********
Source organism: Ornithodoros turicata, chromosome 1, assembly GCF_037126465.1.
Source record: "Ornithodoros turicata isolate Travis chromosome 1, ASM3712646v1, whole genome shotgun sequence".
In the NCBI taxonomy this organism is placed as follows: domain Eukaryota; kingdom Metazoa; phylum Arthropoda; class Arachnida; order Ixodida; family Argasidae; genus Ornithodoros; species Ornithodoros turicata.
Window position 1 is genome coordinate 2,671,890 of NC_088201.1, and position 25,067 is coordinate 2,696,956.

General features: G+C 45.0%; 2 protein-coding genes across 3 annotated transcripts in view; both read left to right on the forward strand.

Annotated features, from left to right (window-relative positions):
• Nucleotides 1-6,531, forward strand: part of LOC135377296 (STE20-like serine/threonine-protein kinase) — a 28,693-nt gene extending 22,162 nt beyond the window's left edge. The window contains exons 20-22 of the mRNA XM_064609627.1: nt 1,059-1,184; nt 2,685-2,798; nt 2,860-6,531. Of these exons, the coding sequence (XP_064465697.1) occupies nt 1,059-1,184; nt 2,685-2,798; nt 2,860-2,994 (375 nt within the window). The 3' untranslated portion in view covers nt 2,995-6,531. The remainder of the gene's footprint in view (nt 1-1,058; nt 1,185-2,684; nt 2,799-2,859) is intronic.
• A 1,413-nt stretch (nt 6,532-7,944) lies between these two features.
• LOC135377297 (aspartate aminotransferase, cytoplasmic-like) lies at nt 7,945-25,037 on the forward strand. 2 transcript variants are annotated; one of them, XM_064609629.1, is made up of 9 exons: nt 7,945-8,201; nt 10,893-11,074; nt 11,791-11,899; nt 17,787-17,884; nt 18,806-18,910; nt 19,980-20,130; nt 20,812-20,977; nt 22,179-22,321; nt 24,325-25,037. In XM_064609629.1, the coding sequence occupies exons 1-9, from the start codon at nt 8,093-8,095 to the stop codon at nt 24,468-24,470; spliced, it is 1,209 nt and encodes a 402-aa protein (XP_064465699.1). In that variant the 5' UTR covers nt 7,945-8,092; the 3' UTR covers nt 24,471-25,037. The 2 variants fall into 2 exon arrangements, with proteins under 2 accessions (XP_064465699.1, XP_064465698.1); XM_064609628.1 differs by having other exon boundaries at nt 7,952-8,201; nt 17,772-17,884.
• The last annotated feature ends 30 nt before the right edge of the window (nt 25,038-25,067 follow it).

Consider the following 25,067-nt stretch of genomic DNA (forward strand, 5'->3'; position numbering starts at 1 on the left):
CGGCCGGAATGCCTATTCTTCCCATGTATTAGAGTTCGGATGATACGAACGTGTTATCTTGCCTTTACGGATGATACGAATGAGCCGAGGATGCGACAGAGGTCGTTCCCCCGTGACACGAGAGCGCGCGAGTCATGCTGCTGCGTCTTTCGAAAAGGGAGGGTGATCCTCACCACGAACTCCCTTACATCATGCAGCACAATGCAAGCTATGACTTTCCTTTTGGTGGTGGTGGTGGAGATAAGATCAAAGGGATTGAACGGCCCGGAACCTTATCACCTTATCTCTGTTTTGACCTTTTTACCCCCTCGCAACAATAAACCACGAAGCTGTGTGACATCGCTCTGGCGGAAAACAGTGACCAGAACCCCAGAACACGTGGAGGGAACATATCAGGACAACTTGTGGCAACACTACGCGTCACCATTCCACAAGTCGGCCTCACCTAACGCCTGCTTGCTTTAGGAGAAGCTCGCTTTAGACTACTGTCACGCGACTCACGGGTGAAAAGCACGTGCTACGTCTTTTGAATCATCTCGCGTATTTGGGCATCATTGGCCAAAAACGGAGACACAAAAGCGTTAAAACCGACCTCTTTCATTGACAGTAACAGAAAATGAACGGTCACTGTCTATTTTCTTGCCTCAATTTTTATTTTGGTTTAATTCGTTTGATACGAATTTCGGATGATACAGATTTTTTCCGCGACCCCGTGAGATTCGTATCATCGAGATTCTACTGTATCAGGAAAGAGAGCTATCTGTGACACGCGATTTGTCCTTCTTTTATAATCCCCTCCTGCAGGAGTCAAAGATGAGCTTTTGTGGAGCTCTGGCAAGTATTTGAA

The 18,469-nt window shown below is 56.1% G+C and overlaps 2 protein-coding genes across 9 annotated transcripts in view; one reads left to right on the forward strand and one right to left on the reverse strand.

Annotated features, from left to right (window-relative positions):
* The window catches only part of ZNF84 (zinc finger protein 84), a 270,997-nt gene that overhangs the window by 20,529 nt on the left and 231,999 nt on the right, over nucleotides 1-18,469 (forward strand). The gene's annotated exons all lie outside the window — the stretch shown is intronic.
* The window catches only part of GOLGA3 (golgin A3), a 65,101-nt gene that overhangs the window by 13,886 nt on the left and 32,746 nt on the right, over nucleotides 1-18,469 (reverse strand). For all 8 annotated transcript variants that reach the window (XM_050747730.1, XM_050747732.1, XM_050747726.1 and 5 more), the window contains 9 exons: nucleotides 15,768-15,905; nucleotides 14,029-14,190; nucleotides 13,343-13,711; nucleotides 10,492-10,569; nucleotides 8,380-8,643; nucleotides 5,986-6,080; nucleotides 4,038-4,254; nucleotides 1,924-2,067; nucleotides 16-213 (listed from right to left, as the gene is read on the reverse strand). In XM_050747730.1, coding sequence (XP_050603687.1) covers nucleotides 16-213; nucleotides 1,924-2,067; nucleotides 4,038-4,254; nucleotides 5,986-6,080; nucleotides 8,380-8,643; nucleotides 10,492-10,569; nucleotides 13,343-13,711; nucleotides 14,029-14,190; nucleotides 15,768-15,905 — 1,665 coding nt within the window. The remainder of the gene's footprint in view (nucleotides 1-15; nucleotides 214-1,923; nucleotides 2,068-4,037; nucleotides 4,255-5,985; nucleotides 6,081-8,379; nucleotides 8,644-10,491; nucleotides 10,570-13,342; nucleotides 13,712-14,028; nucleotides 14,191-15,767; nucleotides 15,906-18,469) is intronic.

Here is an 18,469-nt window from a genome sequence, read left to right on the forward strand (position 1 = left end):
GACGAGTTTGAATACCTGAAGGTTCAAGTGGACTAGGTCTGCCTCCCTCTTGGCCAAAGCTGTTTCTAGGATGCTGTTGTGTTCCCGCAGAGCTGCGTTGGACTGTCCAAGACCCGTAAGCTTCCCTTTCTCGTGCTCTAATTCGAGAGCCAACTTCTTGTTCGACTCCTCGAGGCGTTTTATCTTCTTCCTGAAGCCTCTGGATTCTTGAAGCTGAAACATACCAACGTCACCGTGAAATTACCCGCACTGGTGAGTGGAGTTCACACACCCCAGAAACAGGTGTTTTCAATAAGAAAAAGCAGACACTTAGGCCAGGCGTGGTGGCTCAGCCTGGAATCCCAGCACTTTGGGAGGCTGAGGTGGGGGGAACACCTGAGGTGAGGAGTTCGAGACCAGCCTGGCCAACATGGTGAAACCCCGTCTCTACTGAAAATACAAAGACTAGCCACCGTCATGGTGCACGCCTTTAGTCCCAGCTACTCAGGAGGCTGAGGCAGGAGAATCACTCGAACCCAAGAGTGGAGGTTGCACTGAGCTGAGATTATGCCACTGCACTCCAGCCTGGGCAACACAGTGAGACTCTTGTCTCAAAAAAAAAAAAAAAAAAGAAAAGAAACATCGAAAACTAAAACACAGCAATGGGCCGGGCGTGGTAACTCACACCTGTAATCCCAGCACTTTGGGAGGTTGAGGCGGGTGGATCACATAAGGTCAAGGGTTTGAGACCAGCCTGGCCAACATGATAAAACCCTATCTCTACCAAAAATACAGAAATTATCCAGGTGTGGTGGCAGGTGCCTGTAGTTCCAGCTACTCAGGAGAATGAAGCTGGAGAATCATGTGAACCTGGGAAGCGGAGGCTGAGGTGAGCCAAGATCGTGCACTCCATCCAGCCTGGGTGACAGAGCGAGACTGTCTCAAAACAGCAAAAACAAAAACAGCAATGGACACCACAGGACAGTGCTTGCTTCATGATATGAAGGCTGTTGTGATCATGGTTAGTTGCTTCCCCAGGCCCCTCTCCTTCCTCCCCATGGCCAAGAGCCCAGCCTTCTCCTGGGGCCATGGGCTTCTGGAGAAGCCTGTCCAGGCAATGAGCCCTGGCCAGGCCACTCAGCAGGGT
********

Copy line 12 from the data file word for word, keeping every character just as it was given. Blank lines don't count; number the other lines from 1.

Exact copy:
CGGCCGGAATGCCTATTCTTCCCATGTATTAGAGTTCGGATGATACGAACGTGTTATCTTGCCTTTACGGATGATACGAATGAGCCGAGGATGCGACAGAGGTCGTTCCCCCGTGACACGAGAGCGCGCGAGTCATGCTGCTGCGTCTTTCGAAAAGGGAGGGTGATCCTCACCACGAACTCCCTTACATCATGCAGCACAATGCAAGCTATGACTTTCCTTTTGGTGGTGGTGGTGGAGATAAGATCAAAGGGATTGAACGGCCCGGAACCTTATCACCTTATCTCTGTTTTGACCTTTTTACCCCCTCGCAACAATAAACCACGAAGCTGTGTGACATCGCTCTGGCGGAAAACAGTGACCAGAACCCCAGAACACGTGGAGGGAACATATCAGGACAACTTGTGGCAACACTACGCGTCACCATTCCACAAGTCGGCCTCACCTAACGCCTGCTTGCTTTAGGAGAAGCTCGCTTTAGACTACTGTCACGCGACTCACGGGTGAAAAGCACGTGCTACGTCTTTTGAATCATCTCGCGTATTTGGGCATCATTGGCCAAAAACGGAGACACAAAAGCGTTAAAACCGACCTCTTTCATTGACAGTAACAGAAAATGAACGGTCACTGTCTATTTTCTTGCCTCAATTTTTATTTTGGTTTAATTCGTTTGATACGAATTTCGGATGATACAGATTTTTTCCGCGACCCCGTGAGATTCGTATCATCGAGATTCTACTGTATCAGGAAAGAGAGCTATCTGTGACACGCGATTTGTCCTTCTTTTATAATCCCCTCCTGCAGGAGTCAAAGATGAGCTTTTGTGGAGCTCTGGCAAGTATTTGAA